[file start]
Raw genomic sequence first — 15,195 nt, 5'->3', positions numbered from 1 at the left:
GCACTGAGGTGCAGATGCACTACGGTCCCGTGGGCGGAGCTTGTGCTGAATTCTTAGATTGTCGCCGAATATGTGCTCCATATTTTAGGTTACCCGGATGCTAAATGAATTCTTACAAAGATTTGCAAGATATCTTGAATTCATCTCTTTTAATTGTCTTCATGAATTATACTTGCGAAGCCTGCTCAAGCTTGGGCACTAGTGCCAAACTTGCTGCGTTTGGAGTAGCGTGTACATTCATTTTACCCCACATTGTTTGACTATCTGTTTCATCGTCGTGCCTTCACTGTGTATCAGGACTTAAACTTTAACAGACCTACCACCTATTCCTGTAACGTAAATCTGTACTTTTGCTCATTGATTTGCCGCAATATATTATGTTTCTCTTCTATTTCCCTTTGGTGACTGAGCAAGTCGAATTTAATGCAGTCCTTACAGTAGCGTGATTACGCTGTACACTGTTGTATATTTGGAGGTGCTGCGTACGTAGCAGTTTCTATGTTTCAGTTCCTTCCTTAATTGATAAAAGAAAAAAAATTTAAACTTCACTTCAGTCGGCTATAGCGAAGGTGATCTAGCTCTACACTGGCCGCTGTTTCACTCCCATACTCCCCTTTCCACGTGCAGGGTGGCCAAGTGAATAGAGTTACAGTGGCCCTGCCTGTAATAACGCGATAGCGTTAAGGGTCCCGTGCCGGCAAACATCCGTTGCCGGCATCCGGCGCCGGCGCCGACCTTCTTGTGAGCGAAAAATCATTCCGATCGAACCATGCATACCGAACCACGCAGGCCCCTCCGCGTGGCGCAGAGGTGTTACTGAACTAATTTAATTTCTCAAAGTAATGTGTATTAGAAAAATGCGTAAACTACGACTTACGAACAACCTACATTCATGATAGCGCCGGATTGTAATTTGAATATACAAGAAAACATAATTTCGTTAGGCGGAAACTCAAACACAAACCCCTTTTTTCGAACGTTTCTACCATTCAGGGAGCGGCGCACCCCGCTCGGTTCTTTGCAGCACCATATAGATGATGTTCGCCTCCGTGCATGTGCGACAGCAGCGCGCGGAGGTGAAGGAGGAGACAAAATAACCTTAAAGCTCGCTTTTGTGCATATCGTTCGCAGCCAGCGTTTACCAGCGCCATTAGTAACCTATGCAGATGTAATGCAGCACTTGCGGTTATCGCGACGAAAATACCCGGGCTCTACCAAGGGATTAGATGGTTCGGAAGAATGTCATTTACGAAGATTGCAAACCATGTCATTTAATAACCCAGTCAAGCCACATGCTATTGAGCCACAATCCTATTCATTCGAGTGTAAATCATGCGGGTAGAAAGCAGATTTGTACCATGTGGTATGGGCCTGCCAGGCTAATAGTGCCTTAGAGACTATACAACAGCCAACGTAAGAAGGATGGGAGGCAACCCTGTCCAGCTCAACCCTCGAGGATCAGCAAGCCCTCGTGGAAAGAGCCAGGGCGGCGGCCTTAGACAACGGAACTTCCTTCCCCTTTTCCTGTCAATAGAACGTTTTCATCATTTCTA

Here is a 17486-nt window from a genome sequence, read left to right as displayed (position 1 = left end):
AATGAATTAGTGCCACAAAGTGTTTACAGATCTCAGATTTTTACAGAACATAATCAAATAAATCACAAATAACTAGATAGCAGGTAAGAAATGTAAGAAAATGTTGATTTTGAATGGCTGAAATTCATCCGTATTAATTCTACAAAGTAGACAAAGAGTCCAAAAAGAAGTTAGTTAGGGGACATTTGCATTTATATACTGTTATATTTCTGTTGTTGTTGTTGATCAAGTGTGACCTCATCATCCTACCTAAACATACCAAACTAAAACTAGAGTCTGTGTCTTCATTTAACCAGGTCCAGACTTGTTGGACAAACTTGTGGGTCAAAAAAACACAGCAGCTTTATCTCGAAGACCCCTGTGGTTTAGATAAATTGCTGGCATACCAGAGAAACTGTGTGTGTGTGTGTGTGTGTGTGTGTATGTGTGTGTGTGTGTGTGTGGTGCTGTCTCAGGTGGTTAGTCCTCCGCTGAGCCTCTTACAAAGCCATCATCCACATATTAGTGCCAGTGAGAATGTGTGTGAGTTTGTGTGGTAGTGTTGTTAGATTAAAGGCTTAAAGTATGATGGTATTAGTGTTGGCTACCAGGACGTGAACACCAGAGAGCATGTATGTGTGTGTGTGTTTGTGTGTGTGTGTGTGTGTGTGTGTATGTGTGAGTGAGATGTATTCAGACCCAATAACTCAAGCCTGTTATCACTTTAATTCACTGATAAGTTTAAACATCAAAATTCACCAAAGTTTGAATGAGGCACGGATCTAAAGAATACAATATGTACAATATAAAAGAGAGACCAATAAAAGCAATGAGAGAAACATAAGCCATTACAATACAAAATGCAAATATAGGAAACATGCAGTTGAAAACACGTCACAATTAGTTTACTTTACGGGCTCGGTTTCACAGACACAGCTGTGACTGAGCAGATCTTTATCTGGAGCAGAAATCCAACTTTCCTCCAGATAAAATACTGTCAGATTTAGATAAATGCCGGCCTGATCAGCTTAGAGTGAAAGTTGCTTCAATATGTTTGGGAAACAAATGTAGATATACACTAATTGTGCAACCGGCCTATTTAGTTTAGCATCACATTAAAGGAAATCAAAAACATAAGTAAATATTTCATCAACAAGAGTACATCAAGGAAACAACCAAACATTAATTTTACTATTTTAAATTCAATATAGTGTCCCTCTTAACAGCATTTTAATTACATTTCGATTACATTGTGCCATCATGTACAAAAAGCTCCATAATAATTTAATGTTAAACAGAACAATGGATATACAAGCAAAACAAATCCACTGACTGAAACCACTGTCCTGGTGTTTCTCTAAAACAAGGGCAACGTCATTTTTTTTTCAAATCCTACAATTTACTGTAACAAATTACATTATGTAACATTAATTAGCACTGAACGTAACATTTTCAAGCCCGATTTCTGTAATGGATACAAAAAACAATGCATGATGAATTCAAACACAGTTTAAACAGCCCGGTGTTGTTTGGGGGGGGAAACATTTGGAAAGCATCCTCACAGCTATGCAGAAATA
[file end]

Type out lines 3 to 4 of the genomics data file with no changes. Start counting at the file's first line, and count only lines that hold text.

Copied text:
Here is a 17486-nt window from a genome sequence, read left to right as displayed (position 1 = left end):
AATGAATTAGTGCCACAAAGTGTTTACAGATCTCAGATTTTTACAGAACATAATCAAATAAATCACAAATAACTAGATAGCAGGTAAGAAATGTAAGAAAATGTTGATTTTGAATGGCTGAAATTCATCCGTATTAATTCTACAAAGTAGACAAAGAGTCCAAAAAGAAGTTAGTTAGGGGACATTTGCATTTATATACTGTTATATTTCTGTTGTTGTTGTTGATCAAGTGTGACCTCATCATCCTACCTAAACATACCAAACTAAAACTAGAGTCTGTGTCTTCATTTAACCAGGTCCAGACTTGTTGGACAAACTTGTGGGTCAAAAAAACACAGCAGCTTTATCTCGAAGACCCCTGTGGTTTAGATAAATTGCTGGCATACCAGAGAAACTGTGTGTGTGTGTGTGTGTGTGTGTGTATGTGTGTGTGTGTGTGTGTGGTGCTGTCTCAGGTGGTTAGTCCTCCGCTGAGCCTCTTACAAAGCCATCATCCACATATTAGTGCCAGTGAGAATGTGTGTGAGTTTGTGTGGTAGTGTTGTTAGATTAAAGGCTTAAAGTATGATGGTATTAGTGTTGGCTACCAGGACGTGAACACCAGAGAGCATGTATGTGTGTGTGTGTTTGTGTGTGTGTGTGTGTGTGTGTGTATGTGTGAGTGAGATGTATTCAGACCCAATAACTCAAGCCTGTTATCACTTTAATTCACTGATAAGTTTAAACATCAAAATTCACCAAAGTTTGAATGAGGCACGGATCTAAAGAATACAATATGTACAATATAAAAGAGAGACCAATAAAAGCAATGAGAGAAACATAAGCCATTACAATACAAAATGCAAATATAGGAAACATGCAGTTGAAAACACGTCACAATTAGTTTACTTTACGGGCTCGGTTTCACAGACACAGCTGTGACTGAGCAGATCTTTATCTGGAGCAGAAATCCAACTTTCCTCCAGATAAAATACTGTCAGATTTAGATAAATGCCGGCCTGATCAGCTTAGAGTGAAAGTTGCTTCAATATGTTTGGGAAACAAATGTAGATATACACTAATTGTGCAACCGGCCTATTTAGTTTAGCATCACATTAAAGGAAATCAAAAACATAAGTAAATATTTCATCAACAAGAGTACATCAAGGAAACAACCAAACATTAATTTTACTATTTTAAATTCAATATAGTGTCCCTCTTAACAGCATTTTAATTACATTTCGATTACATTGTGCCATCATGTACAAAAAGCTCCATAATAATTTAATGTTAAACAGAACAATGGATATACAAGCAAAACAAATCCACTGACTGAAACCACTGTCCTGGTGTTTCTCTAAAACAAGGGCAACGTCATTTTTTTTTCAAATCCTACAATTTACTGTAACAAATTACATTATGTAACATTAATTAGCACTGAACGTAACATTTTCAAGCCCGATTTCTGTAATGGATACAAAAAACAATGCATGATGAATTCAAACACAGTTTAAACAGCCCGGTGTTGTTTGGGGGGGGAAACATTTGGAAAGCATCCTCACAGCTATGCAGAAATA